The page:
Guest Post: How to Deal With Rude E-mailers

Rude and crass e-mail seems to be at an all time high. E-mails blurting out demands or questions without the courtesy of a decent subject field or a thank you to follow. Questions or requests that are demanding a reply without the courtesy of a hello, or a closing that notes their name.

Could it be because manners seem to be at an all time low off-line? Combine this with folks not learning the power of the written word or the skills to communicate clearly to reflect their tone and intent and you have a volatile combination.

There are two assumptions here. The first being that anything goes online. There are no rules, you can do what you want – period – and don’t try to tell anyone differently.

Secondly and a big contributor, is the belief that there is no good reason (even if there actually is one) for anyone to not say what they want when they want (freedom of speech issue) or have what they want, when they want it and how they want it. Consideration for other’s feelings and opinions don’t matter when you can tap out some uninformed crudeness and hit Send.

Folks are quite bold in the anonymity being behind this screen offers them. Some fly off the handle without reading an entire site, article, thread or e-mail, many times picking out parts to create a manifesto of opposition without actually looking at the big picture of the topic at hand. Those who are uninformed with a lack of attention to detail do not hesitate to spew their self important opinions that many times are not based in fact or reality. Misunderstandings occur, business is lost, feelings get hurt. All because onliners do not take the time to communicate carefully with the written word by integrating courtesy and clarity.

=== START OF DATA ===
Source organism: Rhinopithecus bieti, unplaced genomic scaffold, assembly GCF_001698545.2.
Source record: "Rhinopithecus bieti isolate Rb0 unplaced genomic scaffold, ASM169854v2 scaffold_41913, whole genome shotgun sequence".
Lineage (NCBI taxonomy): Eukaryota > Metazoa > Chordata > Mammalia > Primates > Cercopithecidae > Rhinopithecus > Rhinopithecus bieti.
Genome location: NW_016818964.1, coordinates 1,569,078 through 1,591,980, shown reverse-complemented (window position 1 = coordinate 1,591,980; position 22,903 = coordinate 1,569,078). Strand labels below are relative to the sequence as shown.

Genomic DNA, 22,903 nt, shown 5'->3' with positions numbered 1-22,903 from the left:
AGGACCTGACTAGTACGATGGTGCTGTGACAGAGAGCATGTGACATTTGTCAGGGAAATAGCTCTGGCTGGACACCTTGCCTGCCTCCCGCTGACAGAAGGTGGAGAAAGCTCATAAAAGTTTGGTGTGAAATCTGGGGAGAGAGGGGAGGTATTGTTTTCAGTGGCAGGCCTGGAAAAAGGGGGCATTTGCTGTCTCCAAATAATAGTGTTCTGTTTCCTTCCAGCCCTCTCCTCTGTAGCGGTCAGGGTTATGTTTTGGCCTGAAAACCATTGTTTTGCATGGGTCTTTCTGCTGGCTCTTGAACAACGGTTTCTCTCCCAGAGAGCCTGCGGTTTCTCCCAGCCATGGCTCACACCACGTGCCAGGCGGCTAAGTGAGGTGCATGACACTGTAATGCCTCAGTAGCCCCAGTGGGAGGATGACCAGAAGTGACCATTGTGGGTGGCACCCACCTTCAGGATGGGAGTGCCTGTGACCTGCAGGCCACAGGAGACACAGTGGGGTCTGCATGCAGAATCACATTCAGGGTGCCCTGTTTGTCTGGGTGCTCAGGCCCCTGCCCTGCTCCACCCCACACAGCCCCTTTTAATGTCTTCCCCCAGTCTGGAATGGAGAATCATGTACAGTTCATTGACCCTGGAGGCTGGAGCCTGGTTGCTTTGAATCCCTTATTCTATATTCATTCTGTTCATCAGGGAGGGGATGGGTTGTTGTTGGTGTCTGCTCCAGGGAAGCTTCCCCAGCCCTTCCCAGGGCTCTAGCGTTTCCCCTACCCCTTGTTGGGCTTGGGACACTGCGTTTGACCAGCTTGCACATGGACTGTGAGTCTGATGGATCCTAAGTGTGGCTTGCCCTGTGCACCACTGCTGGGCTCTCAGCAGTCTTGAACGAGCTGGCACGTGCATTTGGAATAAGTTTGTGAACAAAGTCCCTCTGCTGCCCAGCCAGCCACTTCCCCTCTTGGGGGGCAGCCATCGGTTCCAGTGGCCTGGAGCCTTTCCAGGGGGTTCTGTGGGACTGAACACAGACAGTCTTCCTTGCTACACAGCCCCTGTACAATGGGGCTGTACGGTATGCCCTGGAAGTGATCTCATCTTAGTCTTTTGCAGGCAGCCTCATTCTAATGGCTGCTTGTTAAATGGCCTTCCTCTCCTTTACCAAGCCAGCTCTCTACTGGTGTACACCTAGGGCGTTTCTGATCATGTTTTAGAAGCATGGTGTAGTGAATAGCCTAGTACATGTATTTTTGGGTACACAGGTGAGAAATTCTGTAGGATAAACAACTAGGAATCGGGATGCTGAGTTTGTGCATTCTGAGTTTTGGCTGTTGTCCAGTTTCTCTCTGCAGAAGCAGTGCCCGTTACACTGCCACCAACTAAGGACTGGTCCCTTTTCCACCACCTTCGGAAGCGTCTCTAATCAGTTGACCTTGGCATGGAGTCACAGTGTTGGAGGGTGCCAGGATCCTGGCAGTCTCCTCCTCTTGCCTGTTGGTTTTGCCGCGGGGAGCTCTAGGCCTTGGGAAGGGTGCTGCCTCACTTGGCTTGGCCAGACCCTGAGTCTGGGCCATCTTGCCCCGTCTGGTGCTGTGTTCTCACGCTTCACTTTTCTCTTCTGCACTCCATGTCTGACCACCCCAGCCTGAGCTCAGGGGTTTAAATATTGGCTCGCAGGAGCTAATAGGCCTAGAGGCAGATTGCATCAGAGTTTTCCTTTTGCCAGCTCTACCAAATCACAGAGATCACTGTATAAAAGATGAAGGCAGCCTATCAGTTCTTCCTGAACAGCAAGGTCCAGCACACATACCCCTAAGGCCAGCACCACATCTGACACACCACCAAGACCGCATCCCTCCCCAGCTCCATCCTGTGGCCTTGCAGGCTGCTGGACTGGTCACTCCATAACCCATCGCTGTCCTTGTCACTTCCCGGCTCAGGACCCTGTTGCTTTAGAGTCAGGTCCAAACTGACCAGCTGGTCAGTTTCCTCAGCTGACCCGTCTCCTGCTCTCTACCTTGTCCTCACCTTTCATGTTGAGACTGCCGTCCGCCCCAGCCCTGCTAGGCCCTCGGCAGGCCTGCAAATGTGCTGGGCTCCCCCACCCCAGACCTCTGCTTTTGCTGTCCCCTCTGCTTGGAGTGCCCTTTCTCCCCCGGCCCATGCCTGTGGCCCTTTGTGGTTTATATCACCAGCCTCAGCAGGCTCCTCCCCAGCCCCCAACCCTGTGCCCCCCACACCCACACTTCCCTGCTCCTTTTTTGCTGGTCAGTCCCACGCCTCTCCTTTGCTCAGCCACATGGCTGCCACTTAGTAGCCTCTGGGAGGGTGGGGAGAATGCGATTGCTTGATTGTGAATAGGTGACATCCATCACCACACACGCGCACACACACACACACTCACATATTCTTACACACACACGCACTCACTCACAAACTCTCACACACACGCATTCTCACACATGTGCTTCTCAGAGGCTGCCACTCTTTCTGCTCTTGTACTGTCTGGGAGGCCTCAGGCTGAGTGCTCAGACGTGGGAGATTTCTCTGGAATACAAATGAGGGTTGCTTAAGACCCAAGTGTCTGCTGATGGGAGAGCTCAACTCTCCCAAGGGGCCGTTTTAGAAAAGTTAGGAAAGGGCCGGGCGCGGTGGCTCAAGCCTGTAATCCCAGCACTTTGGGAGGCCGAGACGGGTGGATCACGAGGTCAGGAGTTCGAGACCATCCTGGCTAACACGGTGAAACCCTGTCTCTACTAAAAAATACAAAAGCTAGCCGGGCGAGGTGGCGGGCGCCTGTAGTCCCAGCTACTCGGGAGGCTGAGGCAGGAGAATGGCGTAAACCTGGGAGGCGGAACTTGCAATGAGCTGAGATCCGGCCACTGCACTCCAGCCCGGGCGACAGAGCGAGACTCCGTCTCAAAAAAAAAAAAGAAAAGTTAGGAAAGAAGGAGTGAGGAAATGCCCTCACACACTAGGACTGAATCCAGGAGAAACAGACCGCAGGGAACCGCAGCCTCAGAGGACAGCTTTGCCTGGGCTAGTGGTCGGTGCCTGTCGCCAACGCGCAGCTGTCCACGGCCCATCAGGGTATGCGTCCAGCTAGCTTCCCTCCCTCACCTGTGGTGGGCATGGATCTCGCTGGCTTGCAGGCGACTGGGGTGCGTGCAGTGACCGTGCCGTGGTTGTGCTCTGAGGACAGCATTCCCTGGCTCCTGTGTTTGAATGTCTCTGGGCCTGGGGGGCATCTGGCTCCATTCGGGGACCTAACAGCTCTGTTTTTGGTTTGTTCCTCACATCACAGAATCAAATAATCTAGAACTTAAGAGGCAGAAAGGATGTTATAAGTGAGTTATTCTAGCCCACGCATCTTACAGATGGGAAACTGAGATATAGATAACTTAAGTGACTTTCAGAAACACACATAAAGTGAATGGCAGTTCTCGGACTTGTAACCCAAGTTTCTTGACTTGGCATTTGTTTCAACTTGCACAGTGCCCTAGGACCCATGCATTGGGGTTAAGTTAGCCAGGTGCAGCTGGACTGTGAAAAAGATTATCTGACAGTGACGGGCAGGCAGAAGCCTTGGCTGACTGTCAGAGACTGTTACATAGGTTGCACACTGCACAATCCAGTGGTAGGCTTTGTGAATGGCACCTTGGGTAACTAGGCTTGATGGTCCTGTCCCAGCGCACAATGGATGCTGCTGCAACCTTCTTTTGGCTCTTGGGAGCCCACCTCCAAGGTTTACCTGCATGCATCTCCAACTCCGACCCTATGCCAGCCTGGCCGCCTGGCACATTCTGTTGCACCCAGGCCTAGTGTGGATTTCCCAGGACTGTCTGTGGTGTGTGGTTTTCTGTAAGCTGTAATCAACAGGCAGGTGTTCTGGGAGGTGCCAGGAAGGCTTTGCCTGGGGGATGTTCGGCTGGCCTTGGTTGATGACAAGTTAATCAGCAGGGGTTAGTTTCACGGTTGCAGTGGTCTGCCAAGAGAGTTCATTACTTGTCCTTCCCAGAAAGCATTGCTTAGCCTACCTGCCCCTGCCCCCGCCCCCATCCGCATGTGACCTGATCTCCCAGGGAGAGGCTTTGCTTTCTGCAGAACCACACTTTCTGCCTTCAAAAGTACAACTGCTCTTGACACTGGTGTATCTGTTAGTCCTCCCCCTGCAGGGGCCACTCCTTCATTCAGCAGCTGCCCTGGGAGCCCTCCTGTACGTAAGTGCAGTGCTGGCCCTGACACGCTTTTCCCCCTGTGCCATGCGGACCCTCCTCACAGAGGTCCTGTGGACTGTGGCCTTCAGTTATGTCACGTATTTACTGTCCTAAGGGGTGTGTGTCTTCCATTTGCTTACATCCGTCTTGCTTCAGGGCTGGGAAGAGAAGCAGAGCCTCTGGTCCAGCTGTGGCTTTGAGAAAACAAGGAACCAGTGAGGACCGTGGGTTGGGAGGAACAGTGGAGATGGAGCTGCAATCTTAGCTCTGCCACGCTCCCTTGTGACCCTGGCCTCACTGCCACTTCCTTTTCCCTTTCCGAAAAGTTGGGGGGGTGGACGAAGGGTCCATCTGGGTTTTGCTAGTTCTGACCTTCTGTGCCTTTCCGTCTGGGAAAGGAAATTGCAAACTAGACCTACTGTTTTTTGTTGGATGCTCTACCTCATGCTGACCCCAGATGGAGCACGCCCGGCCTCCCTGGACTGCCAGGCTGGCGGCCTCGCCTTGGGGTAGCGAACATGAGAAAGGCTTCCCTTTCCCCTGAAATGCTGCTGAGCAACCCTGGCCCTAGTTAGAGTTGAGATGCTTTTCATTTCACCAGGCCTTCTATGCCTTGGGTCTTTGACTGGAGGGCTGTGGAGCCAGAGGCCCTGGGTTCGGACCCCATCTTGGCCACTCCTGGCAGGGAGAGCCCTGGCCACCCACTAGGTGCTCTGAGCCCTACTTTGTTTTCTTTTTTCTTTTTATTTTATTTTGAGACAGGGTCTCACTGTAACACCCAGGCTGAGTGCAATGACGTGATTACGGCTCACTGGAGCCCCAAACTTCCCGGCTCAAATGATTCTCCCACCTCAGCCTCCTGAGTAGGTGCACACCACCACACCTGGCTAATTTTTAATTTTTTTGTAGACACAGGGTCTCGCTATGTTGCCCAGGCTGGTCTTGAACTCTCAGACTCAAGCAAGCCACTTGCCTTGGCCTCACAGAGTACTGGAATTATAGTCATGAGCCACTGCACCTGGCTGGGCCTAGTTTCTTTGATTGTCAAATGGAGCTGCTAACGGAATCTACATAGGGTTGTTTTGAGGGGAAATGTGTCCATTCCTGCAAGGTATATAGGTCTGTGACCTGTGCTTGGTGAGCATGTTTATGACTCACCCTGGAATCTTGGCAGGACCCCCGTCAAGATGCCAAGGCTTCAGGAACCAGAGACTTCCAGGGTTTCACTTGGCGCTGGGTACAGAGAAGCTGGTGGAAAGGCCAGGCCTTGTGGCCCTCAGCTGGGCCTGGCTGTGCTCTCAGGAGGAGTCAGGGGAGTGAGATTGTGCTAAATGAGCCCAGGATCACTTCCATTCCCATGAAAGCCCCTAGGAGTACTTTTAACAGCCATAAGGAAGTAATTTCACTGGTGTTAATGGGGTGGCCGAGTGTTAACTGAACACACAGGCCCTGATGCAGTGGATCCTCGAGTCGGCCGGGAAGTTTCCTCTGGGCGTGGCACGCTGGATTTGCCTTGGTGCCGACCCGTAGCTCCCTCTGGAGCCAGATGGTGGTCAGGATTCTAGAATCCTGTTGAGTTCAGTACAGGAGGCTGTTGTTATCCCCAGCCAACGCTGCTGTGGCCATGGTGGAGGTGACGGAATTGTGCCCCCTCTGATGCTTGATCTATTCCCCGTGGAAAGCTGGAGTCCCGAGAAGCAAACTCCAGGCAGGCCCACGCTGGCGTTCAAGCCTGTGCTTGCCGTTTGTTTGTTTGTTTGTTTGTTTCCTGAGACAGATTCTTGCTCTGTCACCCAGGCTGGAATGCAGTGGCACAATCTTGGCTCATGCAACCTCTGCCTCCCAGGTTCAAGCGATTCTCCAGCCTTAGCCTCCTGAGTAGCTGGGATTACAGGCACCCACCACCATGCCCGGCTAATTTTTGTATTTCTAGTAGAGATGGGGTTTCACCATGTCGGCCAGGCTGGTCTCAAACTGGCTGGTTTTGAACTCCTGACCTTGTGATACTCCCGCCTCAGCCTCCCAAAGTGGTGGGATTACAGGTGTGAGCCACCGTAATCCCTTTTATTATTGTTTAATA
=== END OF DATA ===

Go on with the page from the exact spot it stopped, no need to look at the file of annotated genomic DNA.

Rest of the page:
What do you do when you are the recipient of an e-mail with an accusatory or rude tone? Well, I used to be a firm believer, that you should respond to every e-mail someone takes the time to send you – that is everything but spam. However, as of late, I have even found myself at a loss for words when reading some of the e-mail that has come my way. Folks who don’t know me using verbiage that makes my cheeks flush!

Unfortunately, I think all of us will have to deal with these “personalities” at one time or another and probably more so that any of us prefer. Below are some thoughts to help you determine if and how to deal with rude or nasty e-mail:

=> If you receive an e-mail with foul language or threats, know that this is against the TOS (Terms of Service) of all ISPs. Immediately send the e-mail to abuse@ at their ISP. Keep the e-mail on file in case you need to refer to it or provide additional copies down the road.

=> When you receive an e-mail that is blatantly rude or obnoxious and is not based in fact, think about if there is any constructive reason to have to respond. If the tone is so bad that you feel your blood pressure rise, wait until the next morning at the very least to even think about if you need to respond at all. Your ego is not large enough (I hope) to have the need to defend yourself when faced with incorrect accusations or personal digs, especially from folks who don’t know you. Don’t lower yourself to their level by responding to this type of e-mail in kind. You are better than that!